I think a lot of the problem is the data set chosen. He uses annual data provided by a brokerage firm. The subject is the Manhattan market which does not always behave like the national market due to the international nature of the local economy as well as the predominant co-op housing stock (this has kept investors out during this recent boom). He might have considered NAR or OFHEO stats since his mortgage rates are national. Also, he does not use quarterly data (Corcoran doesn’t have it), so its not going to appear very responsive in graphic form. He uses fixed mortgage rates yet adjustable rates are one of the primary drivers of the recent housing boom. Plus he makes the assumption that mortgage rates are the only factor that causes prices to fluctuate. Over the past 10 years, the Manhattan housing market has been plagued by the chronic limitation in supply. So the premise of rising rates causing prices to slow would not be immediate if inventory is tight.

Despite all this, my stats do show a clear pattern of influence of mortgage rates using a CPI adjusted 1-year adjustable and a 30-year fixed unadjusted.

I think the bottom line here is that the issue with drawing this sort of conclusion, its that it seems to be based on the quality of the graphics, and not much more than that.

I would have to conclude that his effort appears noble but it is overly simplistic and misleading.


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The Real Deal Podcast: Jonathan Miller On Manhattan 1Q 2006

April 5, 2006 | 11:42 am | | Public |

[The Real Deal has innovated the delivery of information about the New York real estate market in its magazine and online format to its readership. This is part of a series of podcasts on the state of the Manhattan housing market. -ed]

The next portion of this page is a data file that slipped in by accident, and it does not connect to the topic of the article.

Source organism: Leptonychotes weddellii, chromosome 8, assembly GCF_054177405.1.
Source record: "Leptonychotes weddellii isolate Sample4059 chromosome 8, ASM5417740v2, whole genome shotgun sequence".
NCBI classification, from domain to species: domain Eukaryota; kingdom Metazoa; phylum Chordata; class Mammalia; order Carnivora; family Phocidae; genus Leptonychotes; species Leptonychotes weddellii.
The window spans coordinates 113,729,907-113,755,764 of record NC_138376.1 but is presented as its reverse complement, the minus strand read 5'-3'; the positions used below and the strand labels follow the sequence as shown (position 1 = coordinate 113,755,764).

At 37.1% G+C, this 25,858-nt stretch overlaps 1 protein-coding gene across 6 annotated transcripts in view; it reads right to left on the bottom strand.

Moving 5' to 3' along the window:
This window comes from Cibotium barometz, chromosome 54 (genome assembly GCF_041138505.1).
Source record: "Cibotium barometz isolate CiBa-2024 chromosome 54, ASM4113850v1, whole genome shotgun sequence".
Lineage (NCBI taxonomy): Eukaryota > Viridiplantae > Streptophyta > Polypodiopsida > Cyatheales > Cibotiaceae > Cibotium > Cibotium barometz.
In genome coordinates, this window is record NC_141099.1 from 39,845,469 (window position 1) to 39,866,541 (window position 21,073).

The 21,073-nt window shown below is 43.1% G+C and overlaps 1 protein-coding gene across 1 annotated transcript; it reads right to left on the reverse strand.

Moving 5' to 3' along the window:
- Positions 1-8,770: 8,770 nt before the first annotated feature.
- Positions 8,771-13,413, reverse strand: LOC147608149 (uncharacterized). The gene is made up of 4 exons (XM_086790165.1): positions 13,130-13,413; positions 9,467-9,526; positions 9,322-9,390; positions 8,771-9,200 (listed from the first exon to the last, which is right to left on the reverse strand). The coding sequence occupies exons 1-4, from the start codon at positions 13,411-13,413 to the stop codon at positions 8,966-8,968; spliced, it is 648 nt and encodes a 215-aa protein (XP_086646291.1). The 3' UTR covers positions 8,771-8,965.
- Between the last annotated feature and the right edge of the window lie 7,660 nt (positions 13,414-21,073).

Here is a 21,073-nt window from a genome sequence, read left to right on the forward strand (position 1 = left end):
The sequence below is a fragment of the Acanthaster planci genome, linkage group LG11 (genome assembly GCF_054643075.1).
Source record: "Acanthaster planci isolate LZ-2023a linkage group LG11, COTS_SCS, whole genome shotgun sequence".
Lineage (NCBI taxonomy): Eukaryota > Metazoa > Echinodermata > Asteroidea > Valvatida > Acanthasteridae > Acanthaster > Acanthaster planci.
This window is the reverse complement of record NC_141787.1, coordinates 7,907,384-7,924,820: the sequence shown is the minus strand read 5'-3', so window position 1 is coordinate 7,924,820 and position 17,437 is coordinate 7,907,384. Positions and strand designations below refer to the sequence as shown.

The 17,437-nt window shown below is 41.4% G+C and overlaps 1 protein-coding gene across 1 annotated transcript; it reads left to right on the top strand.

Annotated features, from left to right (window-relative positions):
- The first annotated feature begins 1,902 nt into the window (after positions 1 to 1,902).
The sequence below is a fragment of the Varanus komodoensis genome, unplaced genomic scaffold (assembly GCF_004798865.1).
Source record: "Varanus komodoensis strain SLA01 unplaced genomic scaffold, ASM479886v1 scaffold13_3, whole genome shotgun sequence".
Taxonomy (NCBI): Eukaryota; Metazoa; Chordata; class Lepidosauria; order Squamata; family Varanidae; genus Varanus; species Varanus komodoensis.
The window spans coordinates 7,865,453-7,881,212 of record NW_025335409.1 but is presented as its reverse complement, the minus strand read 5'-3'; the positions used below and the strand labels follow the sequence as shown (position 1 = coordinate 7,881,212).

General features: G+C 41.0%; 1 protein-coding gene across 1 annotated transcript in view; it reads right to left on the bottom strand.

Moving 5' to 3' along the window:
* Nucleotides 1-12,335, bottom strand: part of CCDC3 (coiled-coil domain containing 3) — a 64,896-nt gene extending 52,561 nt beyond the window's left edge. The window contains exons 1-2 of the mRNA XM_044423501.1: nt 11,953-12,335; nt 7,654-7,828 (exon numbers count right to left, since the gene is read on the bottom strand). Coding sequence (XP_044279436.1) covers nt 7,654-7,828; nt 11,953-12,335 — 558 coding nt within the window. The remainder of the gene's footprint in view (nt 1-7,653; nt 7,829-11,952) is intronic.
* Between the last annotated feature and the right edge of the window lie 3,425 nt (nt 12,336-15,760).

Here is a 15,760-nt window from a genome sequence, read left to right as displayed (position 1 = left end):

Jonathan Miller

Is the Manhattan housing market cooling or is it still hot? [TRD]

The podcast format allows me to summarize the results of the just completed 1st Quarter 2006 Prudential Douglas Elliman Manhattan market Overview without rattling off a bunch of statistics – those you can get from my report which will be posted on my web site shortly.



[Media Chain-links] 1Q 2006 Manhattan Market Overview

April 4, 2006 | 7:39 am | | Public |

The 1Q 2006 Manhattan Market Overview that my appraisal firm, Miller Samuel, prepares for Prudential Douglas Elliman, was released today. I always think its interesting (actually, its fun) to see how the various media outlets (Big and Small Media, Blogs) respond to the exact same set of data and how the real estate brokerage companies who write alternative reports, frame their comments.

This list is in no particular order and excluded all the redundant articles (ie news feeds). I will keep adding to it through the week after the initial post.

Apartment Prices Up Again After a Slump in Manhattan [NYT]
Housing frenzy slows down[NYDN]
Wall Street bonuses lift Manhattan apartment prices [Reuters]
Reports: Luxury Housing Boom May Be Reaching Its Crest [NY Sun]
First Quarter Reports: Thousand Island [NYO The Real Estate]
Housing market still steady [NY Newsday]
City Apts. Defy U.S. Bubble Trouble [New York Post]
Condo boom boosts Manhattan real estate market [Inman News]
Manhattan housing market shows weakness [CNN/Money]
Manhattan Apartment Sales Cool Off [TheStreet.com]
Manhattan Apartment Prices Climb at Slowest Pace in Three Years [Bloomberg] IMMOBILIARE: SALE, SI SGONFIA OPPURE CROLLA [Wall Street Italia]
Manhattan housing market booms in first quarter [The Real Deal]
State o’ the Market Update: Through Thick and Thin, ‘Essentially Flat’ [Curbed]
Brokers say New York real estate market is cooling [Financial Times]
[Wall Street Bonuses Fuel Manhattan Real Estate Surge [DJ]](no link)
A game of telephone [Property Grunt]
Manhattan Market Up, Psychology Down in Q1 [Brownstoner]
Real Estate Rashomon [Walk-Through]